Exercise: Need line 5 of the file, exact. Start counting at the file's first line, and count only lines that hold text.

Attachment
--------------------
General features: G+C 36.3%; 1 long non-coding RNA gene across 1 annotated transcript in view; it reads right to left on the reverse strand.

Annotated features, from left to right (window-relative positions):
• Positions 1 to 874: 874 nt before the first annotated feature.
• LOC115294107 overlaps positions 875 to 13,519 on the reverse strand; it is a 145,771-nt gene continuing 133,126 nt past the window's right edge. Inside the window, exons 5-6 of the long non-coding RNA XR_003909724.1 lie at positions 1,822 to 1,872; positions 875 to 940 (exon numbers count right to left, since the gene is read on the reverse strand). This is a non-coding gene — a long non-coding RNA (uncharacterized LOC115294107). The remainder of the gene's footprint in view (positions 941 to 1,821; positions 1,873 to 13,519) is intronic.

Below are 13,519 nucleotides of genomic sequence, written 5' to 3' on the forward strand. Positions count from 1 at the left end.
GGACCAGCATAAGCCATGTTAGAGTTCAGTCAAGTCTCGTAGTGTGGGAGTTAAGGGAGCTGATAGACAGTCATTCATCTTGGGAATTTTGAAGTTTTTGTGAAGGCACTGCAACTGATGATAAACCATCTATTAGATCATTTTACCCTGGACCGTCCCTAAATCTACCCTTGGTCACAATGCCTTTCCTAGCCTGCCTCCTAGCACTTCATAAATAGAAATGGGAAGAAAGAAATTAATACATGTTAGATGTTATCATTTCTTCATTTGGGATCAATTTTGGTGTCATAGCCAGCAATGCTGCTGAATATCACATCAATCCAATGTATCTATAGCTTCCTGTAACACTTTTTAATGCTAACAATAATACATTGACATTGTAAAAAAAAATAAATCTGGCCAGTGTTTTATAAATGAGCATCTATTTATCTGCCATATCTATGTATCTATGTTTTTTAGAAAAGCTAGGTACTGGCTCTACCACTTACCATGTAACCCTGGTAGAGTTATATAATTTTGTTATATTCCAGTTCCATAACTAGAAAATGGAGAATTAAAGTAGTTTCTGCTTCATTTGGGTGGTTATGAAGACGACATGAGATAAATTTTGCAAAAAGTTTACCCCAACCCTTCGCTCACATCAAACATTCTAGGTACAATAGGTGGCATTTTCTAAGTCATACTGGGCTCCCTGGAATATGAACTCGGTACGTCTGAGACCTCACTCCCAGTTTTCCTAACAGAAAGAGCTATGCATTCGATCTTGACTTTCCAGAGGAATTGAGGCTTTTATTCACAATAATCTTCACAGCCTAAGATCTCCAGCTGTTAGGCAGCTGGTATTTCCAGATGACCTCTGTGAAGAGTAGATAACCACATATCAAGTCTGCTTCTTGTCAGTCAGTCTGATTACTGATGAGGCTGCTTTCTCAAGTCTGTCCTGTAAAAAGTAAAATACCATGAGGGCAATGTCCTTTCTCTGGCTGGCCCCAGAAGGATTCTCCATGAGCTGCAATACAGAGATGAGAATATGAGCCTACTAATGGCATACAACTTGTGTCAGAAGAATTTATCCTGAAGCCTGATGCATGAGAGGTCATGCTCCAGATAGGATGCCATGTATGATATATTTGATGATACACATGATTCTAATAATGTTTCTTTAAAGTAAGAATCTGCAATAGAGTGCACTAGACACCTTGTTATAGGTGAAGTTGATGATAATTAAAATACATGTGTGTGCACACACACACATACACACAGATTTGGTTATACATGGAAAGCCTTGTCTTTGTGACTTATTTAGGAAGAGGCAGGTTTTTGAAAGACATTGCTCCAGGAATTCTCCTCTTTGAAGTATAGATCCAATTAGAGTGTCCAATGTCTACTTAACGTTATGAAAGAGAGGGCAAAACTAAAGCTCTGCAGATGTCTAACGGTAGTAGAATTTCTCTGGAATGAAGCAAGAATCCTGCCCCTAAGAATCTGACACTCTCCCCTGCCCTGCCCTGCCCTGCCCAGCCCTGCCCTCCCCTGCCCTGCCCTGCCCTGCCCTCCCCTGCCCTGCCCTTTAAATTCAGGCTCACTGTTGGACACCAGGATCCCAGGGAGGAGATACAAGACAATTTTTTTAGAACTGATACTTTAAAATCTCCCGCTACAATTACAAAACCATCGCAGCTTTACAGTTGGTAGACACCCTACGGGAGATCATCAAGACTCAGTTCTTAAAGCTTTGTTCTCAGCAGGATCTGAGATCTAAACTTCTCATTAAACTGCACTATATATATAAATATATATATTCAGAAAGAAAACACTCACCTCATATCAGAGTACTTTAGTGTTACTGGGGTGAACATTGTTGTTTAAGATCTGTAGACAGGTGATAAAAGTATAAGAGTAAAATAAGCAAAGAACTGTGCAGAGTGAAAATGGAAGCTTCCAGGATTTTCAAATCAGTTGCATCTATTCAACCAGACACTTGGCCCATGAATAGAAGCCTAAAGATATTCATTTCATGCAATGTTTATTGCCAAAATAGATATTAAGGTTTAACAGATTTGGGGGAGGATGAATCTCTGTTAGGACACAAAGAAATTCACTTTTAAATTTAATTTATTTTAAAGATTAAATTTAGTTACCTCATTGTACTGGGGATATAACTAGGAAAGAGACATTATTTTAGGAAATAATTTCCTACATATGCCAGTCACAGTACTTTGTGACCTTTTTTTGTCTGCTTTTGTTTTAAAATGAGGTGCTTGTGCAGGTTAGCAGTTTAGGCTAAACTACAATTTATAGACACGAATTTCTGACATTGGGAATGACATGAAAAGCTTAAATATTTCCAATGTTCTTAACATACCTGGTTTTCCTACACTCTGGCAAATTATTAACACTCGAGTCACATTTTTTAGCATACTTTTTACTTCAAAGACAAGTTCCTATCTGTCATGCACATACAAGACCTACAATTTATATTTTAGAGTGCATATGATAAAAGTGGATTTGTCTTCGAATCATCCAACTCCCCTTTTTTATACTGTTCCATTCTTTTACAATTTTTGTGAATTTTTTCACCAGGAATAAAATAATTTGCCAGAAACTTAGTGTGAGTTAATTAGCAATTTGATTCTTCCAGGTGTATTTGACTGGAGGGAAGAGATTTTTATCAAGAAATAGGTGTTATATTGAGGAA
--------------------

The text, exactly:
Below are 13,519 nucleotides of genomic sequence, written 5' to 3' on the forward strand. Positions count from 1 at the left end.